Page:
The majlis, Iran’s parliament, is putting the finishing touches to a new foreign investment bill, which is aimed at streamlining the country's investment laws for the first time in more than 46 years, reported IRNA , the official news agency.
The general draft of the bill already has been approved, and parliamentary forces are being mustered ahead of the second reading, which will endorse it as a law. If this happens, as all the signs suggest, foreign investors will receive an unprecedented foothold in the economic life of the country.
The new legislation includes significant changes to the old foreign investment law, by demanding greater transparency and providing better investment security to foreign entrepreneurs.
Commenting on the bill, Reza Abdullahi, the head of the economic commission of the parliament, noted that "state companies are looked at like private entities in the new law and there is no privilege between foreign and domestic investors." What this effectively means is that the new law lifts all obstacles in the way of foreign investors from holding stakes in the state-owned sectors of the Islamic Republic.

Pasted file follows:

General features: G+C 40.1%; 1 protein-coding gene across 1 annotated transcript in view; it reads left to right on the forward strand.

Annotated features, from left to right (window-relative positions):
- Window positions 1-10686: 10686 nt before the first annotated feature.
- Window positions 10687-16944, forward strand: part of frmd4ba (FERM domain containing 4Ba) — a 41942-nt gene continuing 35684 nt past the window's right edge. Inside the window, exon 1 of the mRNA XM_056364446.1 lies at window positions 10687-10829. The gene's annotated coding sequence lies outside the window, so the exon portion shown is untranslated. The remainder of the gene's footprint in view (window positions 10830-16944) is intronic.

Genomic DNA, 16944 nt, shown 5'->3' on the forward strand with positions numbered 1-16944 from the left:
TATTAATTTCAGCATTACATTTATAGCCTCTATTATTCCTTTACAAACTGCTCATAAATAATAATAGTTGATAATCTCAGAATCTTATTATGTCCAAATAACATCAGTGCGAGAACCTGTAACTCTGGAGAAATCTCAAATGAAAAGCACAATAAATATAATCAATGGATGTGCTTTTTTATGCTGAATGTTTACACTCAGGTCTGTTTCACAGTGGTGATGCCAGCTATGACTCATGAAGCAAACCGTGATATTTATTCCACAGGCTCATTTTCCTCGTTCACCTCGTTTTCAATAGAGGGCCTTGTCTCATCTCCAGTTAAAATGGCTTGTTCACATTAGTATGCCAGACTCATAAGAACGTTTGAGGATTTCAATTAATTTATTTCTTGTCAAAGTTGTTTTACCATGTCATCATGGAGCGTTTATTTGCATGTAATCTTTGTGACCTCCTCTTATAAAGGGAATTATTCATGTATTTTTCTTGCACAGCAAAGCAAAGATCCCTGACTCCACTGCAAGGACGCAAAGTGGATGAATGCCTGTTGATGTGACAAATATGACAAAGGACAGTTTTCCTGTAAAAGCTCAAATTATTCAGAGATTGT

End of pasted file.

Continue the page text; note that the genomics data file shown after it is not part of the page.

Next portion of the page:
Iran, which is in dire need of foreign capital if it is to meet its stated development goals, has so far succeeded to attract investment in its lucrative oil and gas sectors according to buy-back contracts. These were opposed for a long time by conservative elements in the parliament and clergy, who saw them as a tool for giving over state control to foreign elements.
Another stumbling block in the country's outdated investment law that has been addressed in the new legislation is related to the transfer of foreign investors' capital and their profits for which the new bill has proposed some solutions. "We have projected new strategies in the new law which facilitates the transfer of capital and profits for foreign investors," Abdullahi said.
The new foreign investment law allows up to 49 percent ownership by a foreign entity in national economic projects of the country, although it still provides authority to the state cabinet to decide on the ceiling of shares to be granted to foreign investors.
The law will be valid for a minimum 10-year period, Abdullahi said, adding that foreign investors are entitled to claim reparations in case the law changes. The foreign investors furthermore have the right to refer legal claims to Iranian or international courts
"Given the fact that we need investment for our economic growth and boosting the country's economy and its exports as well as establishing new job opportunities, we support private investment in Iran and appeal to Iranians residing abroad as well as foreign investors to help us with necessary means," Abdullahi said. — (Albawaba-MEBG)
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